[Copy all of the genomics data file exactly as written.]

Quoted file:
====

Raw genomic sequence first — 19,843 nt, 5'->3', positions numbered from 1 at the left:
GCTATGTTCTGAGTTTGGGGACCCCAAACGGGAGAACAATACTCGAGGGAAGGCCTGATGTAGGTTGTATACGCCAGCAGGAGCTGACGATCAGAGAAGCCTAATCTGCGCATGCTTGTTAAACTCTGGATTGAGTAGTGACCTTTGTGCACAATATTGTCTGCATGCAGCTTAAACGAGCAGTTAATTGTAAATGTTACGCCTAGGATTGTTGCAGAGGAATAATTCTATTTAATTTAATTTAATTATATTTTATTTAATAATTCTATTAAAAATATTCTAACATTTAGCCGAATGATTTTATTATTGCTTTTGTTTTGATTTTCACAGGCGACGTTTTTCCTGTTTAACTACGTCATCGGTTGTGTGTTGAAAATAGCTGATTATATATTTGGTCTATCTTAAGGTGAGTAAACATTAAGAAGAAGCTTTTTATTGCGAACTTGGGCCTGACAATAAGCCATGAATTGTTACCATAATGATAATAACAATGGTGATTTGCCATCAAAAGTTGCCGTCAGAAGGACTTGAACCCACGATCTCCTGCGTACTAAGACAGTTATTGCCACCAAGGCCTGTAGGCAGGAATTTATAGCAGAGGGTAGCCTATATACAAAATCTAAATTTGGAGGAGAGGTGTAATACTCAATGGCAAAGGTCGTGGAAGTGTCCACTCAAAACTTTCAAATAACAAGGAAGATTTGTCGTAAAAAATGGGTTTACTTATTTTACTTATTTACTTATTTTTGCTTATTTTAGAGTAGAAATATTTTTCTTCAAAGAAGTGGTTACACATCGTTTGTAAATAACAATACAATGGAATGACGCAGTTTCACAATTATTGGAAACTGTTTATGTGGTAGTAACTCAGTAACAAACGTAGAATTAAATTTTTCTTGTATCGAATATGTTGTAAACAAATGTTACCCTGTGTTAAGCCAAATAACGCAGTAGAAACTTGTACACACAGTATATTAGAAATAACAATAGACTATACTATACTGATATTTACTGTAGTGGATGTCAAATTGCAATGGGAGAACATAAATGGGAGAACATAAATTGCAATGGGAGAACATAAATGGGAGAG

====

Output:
Raw genomic sequence first — 19,843 nt, 5'->3', positions numbered from 1 at the left:
GCTATGTTCTGAGTTTGGGGACCCCAAACGGGAGAACAATACTCGAGGGAAGGCCTGATGTAGGTTGTATACGCCAGCAGGAGCTGACGATCAGAGAAGCCTAATCTGCGCATGCTTGTTAAACTCTGGATTGAGTAGTGACCTTTGTGCACAATATTGTCTGCATGCAGCTTAAACGAGCAGTTAATTGTAAATGTTACGCCTAGGATTGTTGCAGAGGAATAATTCTATTTAATTTAATTTAATTATATTTTATTTAATAATTCTATTAAAAATATTCTAACATTTAGCCGAATGATTTTATTATTGCTTTTGTTTTGATTTTCACAGGCGACGTTTTTCCTGTTTAACTACGTCATCGGTTGTGTGTTGAAAATAGCTGATTATATATTTGGTCTATCTTAAGGTGAGTAAACATTAAGAAGAAGCTTTTTATTGCGAACTTGGGCCTGACAATAAGCCATGAATTGTTACCATAATGATAATAACAATGGTGATTTGCCATCAAAAGTTGCCGTCAGAAGGACTTGAACCCACGATCTCCTGCGTACTAAGACAGTTATTGCCACCAAGGCCTGTAGGCAGGAATTTATAGCAGAGGGTAGCCTATATACAAAATCTAAATTTGGAGGAGAGGTGTAATACTCAATGGCAAAGGTCGTGGAAGTGTCCACTCAAAACTTTCAAATAACAAGGAAGATTTGTCGTAAAAAATGGGTTTACTTATTTTACTTATTTACTTATTTTTGCTTATTTTAGAGTAGAAATATTTTTCTTCAAAGAAGTGGTTACACATCGTTTGTAAATAACAATACAATGGAATGACGCAGTTTCACAATTATTGGAAACTGTTTATGTGGTAGTAACTCAGTAACAAACGTAGAATTAAATTTTTCTTGTATCGAATATGTTGTAAACAAATGTTACCCTGTGTTAAGCCAAATAACGCAGTAGAAACTTGTACACACAGTATATTAGAAATAACAATAGACTATACTATACTGATATTTACTGTAGTGGATGTCAAATTGCAATGGGAGAACATAAATGGGAGAACATAAATTGCAATGGGAGAACATAAATGGGAGAG